The reluctance of Canadian businesses to collect race-based data needs to end

posted on January 6, 2021

December 25, 2020

By  and , The Glode and Mail

One of the few bright spots of 2020 is that business leaders have awoken to the power of CEO activism. They have come together to navigate the COVID-19 pandemic, while dismantling the pandemic of bias and anti-Black systemic racism.

Out of a commitment to remove the barriers faced by Black Canadians and safeguarding the social and economic health of women, who have disproportionately been affected by the pandemic, The Prosperity Project and the BlackNorth Initiative were born. These initiatives are driven by the goals of equity, prosperity and eliminating racial barriers. This is not only of social importance, but a business imperative.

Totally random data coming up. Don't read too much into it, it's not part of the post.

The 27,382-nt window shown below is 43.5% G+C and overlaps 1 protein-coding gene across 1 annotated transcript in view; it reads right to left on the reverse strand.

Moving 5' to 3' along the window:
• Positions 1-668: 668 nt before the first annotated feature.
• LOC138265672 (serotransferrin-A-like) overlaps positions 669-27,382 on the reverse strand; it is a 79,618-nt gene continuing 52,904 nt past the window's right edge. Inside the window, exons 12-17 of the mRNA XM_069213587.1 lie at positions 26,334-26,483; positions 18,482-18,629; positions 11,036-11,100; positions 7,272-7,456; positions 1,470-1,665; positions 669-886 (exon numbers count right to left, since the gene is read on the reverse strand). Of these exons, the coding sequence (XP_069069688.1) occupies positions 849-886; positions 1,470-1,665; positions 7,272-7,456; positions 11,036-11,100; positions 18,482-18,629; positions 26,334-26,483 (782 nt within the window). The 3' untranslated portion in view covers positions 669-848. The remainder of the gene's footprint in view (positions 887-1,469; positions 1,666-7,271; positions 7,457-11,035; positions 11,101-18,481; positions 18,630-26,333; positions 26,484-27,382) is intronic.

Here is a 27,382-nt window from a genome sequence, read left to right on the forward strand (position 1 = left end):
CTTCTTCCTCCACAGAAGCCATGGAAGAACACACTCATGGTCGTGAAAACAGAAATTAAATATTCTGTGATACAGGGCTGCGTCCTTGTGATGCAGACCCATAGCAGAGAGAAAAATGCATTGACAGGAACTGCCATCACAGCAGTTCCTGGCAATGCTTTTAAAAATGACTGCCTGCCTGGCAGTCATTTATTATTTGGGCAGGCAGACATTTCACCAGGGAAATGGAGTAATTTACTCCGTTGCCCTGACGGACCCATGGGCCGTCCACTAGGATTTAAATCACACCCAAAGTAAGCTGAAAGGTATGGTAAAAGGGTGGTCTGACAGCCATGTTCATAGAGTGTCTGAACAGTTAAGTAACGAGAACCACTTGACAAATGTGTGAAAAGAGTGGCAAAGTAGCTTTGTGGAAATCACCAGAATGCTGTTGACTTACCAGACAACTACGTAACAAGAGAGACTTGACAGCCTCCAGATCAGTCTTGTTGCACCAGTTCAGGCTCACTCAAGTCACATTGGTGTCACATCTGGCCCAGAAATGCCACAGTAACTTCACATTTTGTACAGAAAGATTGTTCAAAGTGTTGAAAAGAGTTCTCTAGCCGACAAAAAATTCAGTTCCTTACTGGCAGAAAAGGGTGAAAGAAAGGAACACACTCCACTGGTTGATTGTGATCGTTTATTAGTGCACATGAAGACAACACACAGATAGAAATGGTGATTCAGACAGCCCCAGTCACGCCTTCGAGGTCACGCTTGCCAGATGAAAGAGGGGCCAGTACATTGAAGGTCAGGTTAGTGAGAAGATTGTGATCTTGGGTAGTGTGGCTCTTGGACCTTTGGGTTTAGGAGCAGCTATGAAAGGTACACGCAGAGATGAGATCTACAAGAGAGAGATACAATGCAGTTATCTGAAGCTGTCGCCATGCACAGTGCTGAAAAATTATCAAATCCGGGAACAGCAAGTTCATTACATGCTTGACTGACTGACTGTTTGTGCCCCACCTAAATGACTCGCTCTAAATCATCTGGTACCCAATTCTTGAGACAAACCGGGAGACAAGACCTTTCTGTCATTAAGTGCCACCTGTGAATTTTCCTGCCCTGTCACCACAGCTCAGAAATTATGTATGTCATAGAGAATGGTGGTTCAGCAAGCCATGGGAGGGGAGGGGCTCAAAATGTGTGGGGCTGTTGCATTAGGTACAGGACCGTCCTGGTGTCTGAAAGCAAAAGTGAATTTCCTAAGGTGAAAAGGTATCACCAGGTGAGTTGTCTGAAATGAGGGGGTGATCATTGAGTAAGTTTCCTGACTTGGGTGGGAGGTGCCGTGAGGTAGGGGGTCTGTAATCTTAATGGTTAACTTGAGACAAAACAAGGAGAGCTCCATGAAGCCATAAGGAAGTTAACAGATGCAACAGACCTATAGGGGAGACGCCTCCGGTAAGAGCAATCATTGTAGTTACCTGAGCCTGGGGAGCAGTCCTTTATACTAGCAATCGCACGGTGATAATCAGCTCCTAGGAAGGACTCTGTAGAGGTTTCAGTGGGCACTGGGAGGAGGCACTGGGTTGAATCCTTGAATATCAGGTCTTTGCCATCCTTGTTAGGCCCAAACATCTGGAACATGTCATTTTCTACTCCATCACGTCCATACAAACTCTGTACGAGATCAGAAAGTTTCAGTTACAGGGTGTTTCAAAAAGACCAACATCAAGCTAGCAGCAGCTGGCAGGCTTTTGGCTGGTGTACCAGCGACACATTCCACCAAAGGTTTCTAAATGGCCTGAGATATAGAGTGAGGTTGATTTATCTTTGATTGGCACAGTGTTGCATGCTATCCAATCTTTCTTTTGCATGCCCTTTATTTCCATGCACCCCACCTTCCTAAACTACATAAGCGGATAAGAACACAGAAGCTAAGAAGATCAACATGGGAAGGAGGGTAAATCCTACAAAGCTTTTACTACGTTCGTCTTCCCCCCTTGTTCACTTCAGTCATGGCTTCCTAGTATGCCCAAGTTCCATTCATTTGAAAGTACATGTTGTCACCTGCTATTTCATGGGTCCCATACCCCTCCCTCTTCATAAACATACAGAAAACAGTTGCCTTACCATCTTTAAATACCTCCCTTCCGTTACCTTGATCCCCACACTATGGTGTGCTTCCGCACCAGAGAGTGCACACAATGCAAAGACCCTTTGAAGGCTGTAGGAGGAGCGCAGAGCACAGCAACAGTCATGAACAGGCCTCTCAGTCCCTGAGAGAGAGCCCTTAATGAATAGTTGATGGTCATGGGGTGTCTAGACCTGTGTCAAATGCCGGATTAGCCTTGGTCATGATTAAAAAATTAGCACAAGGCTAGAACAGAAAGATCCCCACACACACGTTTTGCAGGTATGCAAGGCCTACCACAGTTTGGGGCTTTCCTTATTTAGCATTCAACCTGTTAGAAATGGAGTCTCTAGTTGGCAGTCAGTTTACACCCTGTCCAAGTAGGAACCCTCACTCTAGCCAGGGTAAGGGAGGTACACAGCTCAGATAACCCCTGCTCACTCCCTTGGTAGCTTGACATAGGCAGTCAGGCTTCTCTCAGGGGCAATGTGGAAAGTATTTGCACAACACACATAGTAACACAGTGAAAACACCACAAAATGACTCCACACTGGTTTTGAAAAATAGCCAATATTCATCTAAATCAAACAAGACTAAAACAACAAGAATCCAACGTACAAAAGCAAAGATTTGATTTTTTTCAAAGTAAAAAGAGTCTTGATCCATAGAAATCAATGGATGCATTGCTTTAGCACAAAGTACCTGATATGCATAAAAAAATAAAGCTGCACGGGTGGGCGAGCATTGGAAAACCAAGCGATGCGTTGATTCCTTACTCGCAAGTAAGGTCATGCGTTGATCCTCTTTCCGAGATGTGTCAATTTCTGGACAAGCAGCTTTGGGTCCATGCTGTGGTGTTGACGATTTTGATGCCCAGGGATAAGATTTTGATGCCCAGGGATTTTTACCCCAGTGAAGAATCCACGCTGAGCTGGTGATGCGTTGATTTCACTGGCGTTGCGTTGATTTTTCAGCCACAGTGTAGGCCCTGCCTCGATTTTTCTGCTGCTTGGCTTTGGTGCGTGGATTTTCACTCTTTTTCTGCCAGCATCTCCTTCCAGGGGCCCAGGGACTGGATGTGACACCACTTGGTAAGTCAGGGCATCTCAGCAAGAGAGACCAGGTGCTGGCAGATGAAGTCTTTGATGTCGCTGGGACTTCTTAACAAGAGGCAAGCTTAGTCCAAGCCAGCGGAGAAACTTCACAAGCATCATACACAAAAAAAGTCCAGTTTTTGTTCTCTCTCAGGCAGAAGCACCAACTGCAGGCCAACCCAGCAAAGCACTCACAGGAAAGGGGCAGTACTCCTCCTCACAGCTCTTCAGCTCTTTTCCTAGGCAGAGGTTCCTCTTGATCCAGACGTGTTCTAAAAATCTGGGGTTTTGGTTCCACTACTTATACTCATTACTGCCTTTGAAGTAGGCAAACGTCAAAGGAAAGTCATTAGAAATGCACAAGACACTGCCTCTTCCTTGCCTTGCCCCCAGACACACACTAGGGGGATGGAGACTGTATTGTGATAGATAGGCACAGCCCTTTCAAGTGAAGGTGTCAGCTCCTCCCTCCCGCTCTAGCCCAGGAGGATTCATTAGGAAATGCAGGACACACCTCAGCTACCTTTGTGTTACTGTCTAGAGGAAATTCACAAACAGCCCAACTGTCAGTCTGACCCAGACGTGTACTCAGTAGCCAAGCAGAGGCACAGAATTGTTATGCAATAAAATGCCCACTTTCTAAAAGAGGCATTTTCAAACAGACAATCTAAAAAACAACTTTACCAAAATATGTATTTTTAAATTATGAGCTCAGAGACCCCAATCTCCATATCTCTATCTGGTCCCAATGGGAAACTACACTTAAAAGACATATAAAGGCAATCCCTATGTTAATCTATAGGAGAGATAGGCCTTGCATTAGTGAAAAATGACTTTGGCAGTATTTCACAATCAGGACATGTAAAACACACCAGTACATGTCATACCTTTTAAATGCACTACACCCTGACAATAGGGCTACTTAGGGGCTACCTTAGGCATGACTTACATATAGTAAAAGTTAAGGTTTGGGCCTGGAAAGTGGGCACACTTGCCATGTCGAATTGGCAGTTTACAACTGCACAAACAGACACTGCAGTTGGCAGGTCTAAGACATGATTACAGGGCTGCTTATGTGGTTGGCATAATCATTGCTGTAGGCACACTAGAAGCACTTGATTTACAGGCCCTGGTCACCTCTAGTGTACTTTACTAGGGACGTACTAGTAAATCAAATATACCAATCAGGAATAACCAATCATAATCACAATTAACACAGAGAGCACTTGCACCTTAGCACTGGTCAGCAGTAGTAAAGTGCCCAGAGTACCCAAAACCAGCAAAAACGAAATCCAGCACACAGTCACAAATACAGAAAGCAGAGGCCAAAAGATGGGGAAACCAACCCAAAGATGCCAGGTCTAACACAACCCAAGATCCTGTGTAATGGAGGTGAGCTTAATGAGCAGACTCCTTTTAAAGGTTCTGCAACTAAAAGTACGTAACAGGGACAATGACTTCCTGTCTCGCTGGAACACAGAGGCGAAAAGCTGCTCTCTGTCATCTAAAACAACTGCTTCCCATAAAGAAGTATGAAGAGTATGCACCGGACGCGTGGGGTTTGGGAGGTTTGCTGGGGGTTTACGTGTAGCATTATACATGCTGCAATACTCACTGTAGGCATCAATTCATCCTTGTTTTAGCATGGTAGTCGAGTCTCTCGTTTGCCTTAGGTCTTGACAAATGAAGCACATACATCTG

In Canada, “95 per cent of institutional investors said strong diversity and inclusion metrics have a positive impact on a company’s share price,” according to research released by PR and marketing consultants Edelman last month. But where are the metrics?

One of The Prosperity Project’s five initiatives is to collect gender diversity data on the representation of women in leadership roles in Canada’s largest organizations, including intersectional data (women who also identify as BIPOC and/or living with disabilities). Signatories of the BlackNorth Initiative’s CEO Pledge have agreed to collect and report employee data by race also.

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